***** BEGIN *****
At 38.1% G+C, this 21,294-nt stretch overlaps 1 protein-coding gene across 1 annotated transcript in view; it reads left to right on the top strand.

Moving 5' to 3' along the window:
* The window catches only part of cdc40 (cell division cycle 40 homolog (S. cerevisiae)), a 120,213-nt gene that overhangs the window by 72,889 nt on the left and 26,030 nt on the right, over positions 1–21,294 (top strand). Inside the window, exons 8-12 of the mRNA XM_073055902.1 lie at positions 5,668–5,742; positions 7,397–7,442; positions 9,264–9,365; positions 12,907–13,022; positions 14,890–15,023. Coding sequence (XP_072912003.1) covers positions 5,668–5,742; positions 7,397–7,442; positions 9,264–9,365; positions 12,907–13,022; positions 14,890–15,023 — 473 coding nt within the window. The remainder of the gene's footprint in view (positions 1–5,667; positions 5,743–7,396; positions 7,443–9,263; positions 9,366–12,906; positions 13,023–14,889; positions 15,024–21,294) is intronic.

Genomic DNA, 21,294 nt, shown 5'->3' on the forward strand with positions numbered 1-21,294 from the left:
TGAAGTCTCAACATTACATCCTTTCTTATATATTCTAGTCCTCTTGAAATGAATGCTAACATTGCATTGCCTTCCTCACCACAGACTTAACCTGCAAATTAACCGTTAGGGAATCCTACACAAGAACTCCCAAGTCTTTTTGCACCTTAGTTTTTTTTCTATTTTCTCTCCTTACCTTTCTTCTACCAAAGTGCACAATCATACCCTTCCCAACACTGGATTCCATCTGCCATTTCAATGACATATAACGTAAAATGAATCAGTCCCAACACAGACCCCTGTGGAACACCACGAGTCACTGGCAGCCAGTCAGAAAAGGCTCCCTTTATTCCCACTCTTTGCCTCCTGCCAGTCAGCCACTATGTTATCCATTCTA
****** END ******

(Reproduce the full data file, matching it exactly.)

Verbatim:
At 38.1% G+C, this 21,294-nt stretch overlaps 1 protein-coding gene across 1 annotated transcript in view; it reads left to right on the top strand.

Moving 5' to 3' along the window:
* The window catches only part of cdc40 (cell division cycle 40 homolog (S. cerevisiae)), a 120,213-nt gene that overhangs the window by 72,889 nt on the left and 26,030 nt on the right, over positions 1–21,294 (top strand). Inside the window, exons 8-12 of the mRNA XM_073055902.1 lie at positions 5,668–5,742; positions 7,397–7,442; positions 9,264–9,365; positions 12,907–13,022; positions 14,890–15,023. Coding sequence (XP_072912003.1) covers positions 5,668–5,742; positions 7,397–7,442; positions 9,264–9,365; positions 12,907–13,022; positions 14,890–15,023 — 473 coding nt within the window. The remainder of the gene's footprint in view (positions 1–5,667; positions 5,743–7,396; positions 7,443–9,263; positions 9,366–12,906; positions 13,023–14,889; positions 15,024–21,294) is intronic.

Genomic DNA, 21,294 nt, shown 5'->3' on the forward strand with positions numbered 1-21,294 from the left:
TGAAGTCTCAACATTACATCCTTTCTTATATATTCTAGTCCTCTTGAAATGAATGCTAACATTGCATTGCCTTCCTCACCACAGACTTAACCTGCAAATTAACCGTTAGGGAATCCTACACAAGAACTCCCAAGTCTTTTTGCACCTTAGTTTTTTTTCTATTTTCTCTCCTTACCTTTCTTCTACCAAAGTGCACAATCATACCCTTCCCAACACTGGATTCCATCTGCCATTTCAATGACATATAACGTAAAATGAATCAGTCCCAACACAGACCCCTGTGGAACACCACGAGTCACTGGCAGCCAGTCAGAAAAGGCTCCCTTTATTCCCACTCTTTGCCTCCTGCCAGTCAGCCACTATGTTATCCATTCTA